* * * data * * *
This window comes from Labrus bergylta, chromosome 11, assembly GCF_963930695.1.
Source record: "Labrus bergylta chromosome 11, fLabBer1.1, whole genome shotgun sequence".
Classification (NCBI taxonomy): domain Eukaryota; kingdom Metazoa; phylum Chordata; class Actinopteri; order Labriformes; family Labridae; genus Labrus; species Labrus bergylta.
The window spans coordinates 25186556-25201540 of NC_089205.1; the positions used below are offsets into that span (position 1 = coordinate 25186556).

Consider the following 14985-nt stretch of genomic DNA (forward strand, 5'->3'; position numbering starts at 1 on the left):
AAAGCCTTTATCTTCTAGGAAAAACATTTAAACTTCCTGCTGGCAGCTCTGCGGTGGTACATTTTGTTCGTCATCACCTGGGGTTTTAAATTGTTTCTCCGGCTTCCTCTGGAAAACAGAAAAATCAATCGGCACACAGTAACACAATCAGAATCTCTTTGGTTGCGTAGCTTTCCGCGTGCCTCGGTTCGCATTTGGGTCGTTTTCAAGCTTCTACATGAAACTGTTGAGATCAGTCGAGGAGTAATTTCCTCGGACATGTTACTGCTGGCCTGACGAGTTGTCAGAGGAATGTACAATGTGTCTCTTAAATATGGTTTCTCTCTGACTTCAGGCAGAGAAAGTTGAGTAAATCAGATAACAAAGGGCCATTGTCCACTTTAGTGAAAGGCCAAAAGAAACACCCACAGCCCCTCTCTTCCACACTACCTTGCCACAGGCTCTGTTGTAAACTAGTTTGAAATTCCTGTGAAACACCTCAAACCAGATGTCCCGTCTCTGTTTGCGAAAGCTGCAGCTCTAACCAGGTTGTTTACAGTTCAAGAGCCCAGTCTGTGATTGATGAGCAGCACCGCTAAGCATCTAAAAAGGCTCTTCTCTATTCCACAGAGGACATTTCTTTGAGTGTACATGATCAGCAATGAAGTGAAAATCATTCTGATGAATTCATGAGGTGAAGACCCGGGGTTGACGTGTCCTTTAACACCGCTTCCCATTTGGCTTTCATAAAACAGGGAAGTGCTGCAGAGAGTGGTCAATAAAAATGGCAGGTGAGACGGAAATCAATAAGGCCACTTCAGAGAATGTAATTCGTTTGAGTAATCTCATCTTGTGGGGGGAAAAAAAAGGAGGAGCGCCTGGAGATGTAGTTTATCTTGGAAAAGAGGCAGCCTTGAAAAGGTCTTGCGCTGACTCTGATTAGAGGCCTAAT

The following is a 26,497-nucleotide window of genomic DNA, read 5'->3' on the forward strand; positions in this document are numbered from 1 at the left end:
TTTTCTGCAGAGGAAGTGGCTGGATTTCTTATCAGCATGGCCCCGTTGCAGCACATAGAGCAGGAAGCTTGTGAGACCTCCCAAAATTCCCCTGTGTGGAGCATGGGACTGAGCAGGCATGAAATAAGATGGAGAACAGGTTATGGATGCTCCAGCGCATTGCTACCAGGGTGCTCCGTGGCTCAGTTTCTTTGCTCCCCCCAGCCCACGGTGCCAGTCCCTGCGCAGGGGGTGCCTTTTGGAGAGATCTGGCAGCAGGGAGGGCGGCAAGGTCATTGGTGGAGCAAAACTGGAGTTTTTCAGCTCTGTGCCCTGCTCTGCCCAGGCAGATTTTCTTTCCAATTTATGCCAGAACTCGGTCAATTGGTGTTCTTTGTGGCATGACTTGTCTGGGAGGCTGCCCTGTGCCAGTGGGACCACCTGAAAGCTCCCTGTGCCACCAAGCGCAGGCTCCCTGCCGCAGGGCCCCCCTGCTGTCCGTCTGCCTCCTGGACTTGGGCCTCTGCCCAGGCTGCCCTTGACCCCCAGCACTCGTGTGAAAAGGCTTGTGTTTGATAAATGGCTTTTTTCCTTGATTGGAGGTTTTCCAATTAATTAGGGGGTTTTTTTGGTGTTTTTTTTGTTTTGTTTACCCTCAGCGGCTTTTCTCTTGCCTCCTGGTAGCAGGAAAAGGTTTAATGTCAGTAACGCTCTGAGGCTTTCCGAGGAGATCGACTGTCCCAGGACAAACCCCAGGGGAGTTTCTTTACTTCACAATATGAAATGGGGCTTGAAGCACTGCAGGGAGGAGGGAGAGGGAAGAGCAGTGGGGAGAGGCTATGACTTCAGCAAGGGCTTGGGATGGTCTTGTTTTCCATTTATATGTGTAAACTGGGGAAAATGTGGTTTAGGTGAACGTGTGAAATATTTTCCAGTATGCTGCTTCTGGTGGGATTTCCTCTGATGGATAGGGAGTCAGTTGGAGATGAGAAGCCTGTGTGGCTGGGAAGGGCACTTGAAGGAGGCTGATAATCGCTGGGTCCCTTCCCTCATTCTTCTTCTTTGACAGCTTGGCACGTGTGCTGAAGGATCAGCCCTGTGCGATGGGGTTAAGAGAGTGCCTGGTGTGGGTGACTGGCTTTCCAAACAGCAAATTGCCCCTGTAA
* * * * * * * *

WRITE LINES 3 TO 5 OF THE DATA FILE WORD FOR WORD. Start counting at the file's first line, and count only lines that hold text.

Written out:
Classification (NCBI taxonomy): domain Eukaryota; kingdom Metazoa; phylum Chordata; class Actinopteri; order Labriformes; family Labridae; genus Labrus; species Labrus bergylta.
The window spans coordinates 25186556-25201540 of NC_089205.1; the positions used below are offsets into that span (position 1 = coordinate 25186556).

Consider the following 14985-nt stretch of genomic DNA (forward strand, 5'->3'; position numbering starts at 1 on the left):